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What’s emerging in architecture?

A review of a Pecha Kucha event organised by the Emerging Group.

I attended an event organised by the Emerging Group the other night. It was basically a night where a series of speakers presented their views, ideas and explorations about what is emerging in the practice of architecture or, put in a different way, what is new out there and where we may be going, what are the different responses to changes in the world we all operate in. All presented by young architects and designers, the new generation of people who are now beginning to take over the architectural ‘world’.

Using the Pecha Kucha presentation technique, various speakers had each 6 minutes to tell the audience what they were about. The first speaker of the night was a representative from Architecture for Humanity, who talked a little bit about the work they do and how they organise themselves, each chapter (as they call their ‘branches’ in each location) basically functioning independently whilst at the same time benefiting from the knowledge of the collective but not depending on a centralised base to organise their work or decide on how to go about it, with a focus on working locally and making the most of local resources.

The second speaker was from a local practice called 00:/ (I wonder how they introduce themselves on the phone), which from a practice point of view I found the most interesting talk of the night. From what I understood, they really strive to find innovative ways of doing architecture – meaning they take the idea of architecture and expand it beyond its traditional boundaries into strategy and entrepreneurialism, not necessarily designing buildings (although of course they also do that), but designing ways of solving problems and of finding solutions and different ways of using space – as they described it ‘unlocking assets’. I haven’t seen their projects in detail, but their approach did sound very interesting indeed.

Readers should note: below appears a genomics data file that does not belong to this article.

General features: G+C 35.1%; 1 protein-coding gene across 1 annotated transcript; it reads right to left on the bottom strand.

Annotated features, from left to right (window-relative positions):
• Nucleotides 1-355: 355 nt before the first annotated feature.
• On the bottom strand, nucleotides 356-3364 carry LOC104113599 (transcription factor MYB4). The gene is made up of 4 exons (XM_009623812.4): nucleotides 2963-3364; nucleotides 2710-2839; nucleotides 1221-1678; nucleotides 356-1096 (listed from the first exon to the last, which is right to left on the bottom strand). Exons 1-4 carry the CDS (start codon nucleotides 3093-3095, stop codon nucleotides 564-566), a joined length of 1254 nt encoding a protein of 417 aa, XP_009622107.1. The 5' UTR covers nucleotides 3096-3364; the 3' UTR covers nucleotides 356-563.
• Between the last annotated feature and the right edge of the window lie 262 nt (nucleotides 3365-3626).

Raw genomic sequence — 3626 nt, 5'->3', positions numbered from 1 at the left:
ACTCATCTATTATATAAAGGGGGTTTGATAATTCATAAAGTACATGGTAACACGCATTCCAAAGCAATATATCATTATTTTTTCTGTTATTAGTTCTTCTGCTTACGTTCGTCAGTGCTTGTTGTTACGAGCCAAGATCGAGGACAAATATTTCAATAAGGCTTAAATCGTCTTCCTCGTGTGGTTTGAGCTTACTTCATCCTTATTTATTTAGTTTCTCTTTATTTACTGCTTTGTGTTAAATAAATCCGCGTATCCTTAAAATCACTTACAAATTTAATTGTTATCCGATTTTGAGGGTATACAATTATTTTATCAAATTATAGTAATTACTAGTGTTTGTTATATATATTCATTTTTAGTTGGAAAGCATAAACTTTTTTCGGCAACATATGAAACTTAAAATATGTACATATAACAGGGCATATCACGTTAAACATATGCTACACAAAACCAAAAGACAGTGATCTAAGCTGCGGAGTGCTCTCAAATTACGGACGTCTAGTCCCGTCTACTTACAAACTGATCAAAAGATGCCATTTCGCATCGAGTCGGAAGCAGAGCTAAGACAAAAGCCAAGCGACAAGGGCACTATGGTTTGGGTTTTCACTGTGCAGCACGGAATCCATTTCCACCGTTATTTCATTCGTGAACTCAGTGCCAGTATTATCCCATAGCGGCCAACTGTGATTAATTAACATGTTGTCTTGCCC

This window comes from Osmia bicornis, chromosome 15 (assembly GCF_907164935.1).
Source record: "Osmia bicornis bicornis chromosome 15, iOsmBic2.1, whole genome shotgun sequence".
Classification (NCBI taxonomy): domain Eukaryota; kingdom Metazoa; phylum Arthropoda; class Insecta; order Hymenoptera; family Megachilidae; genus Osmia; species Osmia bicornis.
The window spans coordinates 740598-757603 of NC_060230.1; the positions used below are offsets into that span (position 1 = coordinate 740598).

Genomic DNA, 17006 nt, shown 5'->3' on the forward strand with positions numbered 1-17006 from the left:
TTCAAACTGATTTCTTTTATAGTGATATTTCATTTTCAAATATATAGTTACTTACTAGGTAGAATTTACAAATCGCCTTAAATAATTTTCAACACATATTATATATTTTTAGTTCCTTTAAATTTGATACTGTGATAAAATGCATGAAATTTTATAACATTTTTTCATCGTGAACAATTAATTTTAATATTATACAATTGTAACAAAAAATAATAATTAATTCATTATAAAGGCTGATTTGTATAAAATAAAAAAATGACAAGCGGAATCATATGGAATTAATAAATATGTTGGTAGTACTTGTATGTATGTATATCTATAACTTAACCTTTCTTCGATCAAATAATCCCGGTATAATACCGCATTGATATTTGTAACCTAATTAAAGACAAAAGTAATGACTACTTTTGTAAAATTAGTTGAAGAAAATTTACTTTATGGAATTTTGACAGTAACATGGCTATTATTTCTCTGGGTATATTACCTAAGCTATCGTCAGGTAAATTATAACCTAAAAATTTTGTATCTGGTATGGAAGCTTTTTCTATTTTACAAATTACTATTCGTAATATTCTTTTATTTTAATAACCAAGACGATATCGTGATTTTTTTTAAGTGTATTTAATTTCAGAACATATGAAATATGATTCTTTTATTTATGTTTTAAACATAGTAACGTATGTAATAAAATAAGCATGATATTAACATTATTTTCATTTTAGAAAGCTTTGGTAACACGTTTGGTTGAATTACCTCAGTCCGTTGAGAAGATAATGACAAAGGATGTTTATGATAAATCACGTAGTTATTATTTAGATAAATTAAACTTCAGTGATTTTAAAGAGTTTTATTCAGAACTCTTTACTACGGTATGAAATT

The next speaker was from RARA, who I already knew through an ex colleague who is one of the founding partners. They also focus on finding ways of being entrepreneurial and although they sit much closer to the edge of the architectural contact network, they have received a fair amount of press coverage because of their optimistic and humoured response to the huge wave or redundancies among architectural staff caused by the economic crisis. Focused on providing space for ‘the redundant architects’ to create their own stuff and encouraging creativity at low cost, they were the nights more directly related organisation to the challenges faced by the architectural profession as a result of how the economy has performed in the last 2-3 years.

Two speakers from the RIBA followed suit. The first gave an introduction to the institution’s Building Futures initiative, which looks at the built environment professions’ future in the face of a world that is rapidly changing the ways we live and work, and which, interestingly, concluded that architecture in the way we have traditionally understood it will not exist in 20 years time, identifying things are moving towards more interdisciplinary and strategic ways of working, where people and organisations’ capacity to adapt will be key to their ability to function and survive within the built environment professions. The second speaker gave the last presentation of the night, presenting another project by the RIBA which focuses on the role of information technology and how it is changing the way we do architecture, from BIM to the ability to process complex datasets and general access to information, as well as the creation of content and its organisation and systematic analysis – which can in turn inform design and problem solving.

To end the night, there were 3 presentations where some of the groups invited the audience to participate in some specific projects where they felt they needed collaborators. I guess that was the point of the night, to inspire and inform but especially to foster potential relationships and find ways in which people may be able to collaborate with each other.

I really enjoyed this event. It really was about passionate young professionals doing their stuff, and although the audience was small (around 50 people or so, maybe?) and the speakers varied, there were some common themes that made the whole event cohesive and very interesting indeed. It was clear this is a generation for which the use of technology comes naturally, both as a way of connecting with others but also as design tools. I felt there was a tacit understanding of architecture a collective creative process which is embedded in a much more complex reality that we need to respond to, and we have to make the most of the tools that exist around us, which is already happening almost unconsciously. A lot of people who were interested in taking architecture forward and pushing its boundaries, responding to the current economic and social dynamics with new ideas and initiatives.

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